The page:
Silence

For a long time I didn’t like to use a microphone while playing games. I’m still not thrilled about the idea of talking into my computer while playing with strangers, but I’ve gotten used to the concept enough to be comfortable playing with friends. It adds a lot: It’s fun hanging out with people that way and, obviously, you can exchange information much more quickly and effectively when you’re using a microphone, when you can speak directly to teammates and they to you. However, less obviously, there are subtle things you start to miss out on.

The most immediate thing you stop noticing as much is the in-game sound. Normally, when playing a game with strong sound design, audio is one of the most important channels of information you have. You can hear where nearby opponents are, who’s attacking and in what direction. You can hear someone switching weapons, someone sneaking up on you, someone suddenly stopping, turning, jumping – or, when you notice something making a loud noise, you can use that sound to conceal your own footsteps or attacks. This aspect of the game is not, of course, entirely removed from play by the introduction of voice chat, but an active voice chat, especially one you’re listening to for information, by necessity forces these valuable audio cues to recede – not only makes it harder for the ears to hear these sounds, but also for the mind to track them, interpret them, evaluate them.

It’s not surprising that you stop being able to perceive audio information as readily. What is, perhaps, more surprising is that certain kinds of visual information stop being easily interpreted as well. For instance, when you’re playing Left 4 Dead, particularly as the infected(zombie) team, you interpret your teammates intentions by the positions they take. A hunter climbing up to a roof is probably intending to pounce from above at the next choke point, while a smoker setting up underneath a walkway is probably looking to grab someone and pull them down. Where your teammates move, how your teammates move, and where they’re facing all tells you what they intend. However, this information becomes much less important if they can just tell you what they intend. Neither form of information is perfect: Intentions shift, things fail to be communicated or are miscommunicated – and, in the end, in the vast majority of circumstances, the microphone becomes redundant. In a few cases voice communications can even be misleading – true, in practice there will probably be fewer circumstances where voice communications are confusing than where the absence of mics will confuse or mislead, but still something is lost, even as something is gained.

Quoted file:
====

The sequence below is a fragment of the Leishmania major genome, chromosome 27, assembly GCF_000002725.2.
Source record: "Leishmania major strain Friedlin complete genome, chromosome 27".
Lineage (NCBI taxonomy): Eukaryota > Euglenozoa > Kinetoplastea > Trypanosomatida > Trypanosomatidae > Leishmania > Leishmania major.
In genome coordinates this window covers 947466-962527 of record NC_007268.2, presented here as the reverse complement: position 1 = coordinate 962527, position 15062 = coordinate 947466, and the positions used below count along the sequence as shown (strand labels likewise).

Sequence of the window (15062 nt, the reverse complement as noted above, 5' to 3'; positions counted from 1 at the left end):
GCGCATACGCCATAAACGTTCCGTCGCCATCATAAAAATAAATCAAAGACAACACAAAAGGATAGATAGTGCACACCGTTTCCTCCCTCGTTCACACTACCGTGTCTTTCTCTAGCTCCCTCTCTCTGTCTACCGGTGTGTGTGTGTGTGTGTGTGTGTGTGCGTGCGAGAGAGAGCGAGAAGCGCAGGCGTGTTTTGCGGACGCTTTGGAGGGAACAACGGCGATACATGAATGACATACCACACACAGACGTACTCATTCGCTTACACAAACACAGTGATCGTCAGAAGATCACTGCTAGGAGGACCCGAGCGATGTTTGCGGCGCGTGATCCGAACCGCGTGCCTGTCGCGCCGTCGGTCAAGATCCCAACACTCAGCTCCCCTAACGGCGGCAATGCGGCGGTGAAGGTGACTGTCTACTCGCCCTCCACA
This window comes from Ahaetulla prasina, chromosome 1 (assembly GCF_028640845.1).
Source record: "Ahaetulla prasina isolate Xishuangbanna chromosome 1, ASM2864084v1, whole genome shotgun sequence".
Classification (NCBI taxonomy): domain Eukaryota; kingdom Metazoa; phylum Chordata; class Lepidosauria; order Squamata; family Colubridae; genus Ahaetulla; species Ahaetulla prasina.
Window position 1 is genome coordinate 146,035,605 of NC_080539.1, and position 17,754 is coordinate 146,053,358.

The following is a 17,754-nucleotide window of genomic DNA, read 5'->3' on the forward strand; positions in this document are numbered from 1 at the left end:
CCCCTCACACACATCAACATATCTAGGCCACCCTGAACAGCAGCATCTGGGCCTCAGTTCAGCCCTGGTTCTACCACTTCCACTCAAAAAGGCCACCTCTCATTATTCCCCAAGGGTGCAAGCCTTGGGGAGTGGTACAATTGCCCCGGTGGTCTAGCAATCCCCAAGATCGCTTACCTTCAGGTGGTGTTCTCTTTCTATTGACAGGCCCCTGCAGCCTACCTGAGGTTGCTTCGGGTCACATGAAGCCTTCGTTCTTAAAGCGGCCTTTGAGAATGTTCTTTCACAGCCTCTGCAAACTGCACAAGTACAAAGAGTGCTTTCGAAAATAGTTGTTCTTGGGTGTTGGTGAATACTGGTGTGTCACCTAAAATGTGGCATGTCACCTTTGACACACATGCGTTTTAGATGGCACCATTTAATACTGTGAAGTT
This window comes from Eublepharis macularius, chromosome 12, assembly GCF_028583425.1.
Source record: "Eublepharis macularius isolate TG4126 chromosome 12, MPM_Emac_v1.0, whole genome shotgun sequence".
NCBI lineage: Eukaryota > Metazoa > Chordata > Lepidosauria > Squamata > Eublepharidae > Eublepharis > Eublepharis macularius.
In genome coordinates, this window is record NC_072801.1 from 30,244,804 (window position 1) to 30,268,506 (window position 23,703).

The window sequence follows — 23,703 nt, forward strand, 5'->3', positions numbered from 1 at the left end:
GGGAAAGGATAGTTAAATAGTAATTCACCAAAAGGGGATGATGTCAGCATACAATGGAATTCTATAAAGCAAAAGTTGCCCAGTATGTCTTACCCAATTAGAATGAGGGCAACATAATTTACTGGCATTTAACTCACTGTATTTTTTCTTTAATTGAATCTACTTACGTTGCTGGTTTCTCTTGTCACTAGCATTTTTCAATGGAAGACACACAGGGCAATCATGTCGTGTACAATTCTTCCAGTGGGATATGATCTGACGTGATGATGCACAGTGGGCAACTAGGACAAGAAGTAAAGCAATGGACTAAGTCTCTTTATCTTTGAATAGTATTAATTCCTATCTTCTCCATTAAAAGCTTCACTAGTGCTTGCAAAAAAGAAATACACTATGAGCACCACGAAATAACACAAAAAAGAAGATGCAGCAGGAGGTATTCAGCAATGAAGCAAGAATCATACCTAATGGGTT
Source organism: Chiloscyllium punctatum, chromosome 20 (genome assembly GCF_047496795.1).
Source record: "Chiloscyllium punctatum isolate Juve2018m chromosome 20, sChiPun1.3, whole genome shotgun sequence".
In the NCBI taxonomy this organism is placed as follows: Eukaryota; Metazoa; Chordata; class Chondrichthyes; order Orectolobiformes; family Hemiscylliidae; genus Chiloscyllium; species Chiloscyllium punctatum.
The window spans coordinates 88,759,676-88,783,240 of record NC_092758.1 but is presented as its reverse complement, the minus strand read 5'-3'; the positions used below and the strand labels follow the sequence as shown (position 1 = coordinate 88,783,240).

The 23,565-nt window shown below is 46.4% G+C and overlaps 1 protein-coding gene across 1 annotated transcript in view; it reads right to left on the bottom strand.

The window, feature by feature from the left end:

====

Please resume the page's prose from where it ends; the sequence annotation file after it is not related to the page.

The extent of non-verbal communication available to us in games is subtly remarkable. Many games don’t have any explicit non-verbal communication – no waving, beckoning, bowing, dancing… Nothing. Still the underlying concepts of these motions are conveyed through the context of the game’s normal movement, through looking at something, shaking your view up or down, crouching and jumping and leaning. It’s startling, sometimes, noticing how much we come to inhabit these virtual bodies, the same way a car becomes an extension of ourselves, its grace and speed becomes our own, and without thinking we signal our vehicular intentions by little boosts of speed and turns, turn signals and horn beeps, in a delicate and potentially lethally dangerous cooperative dance with other motorists.

But we lose some of that, when we talk. In cars that loss can be dangerous – which is why we frown on cell phone usage while driving – but in games it’s, at worst, mildly saddening. Even the most wonderful gifts carry subtle and unforeseen costs and consequences.

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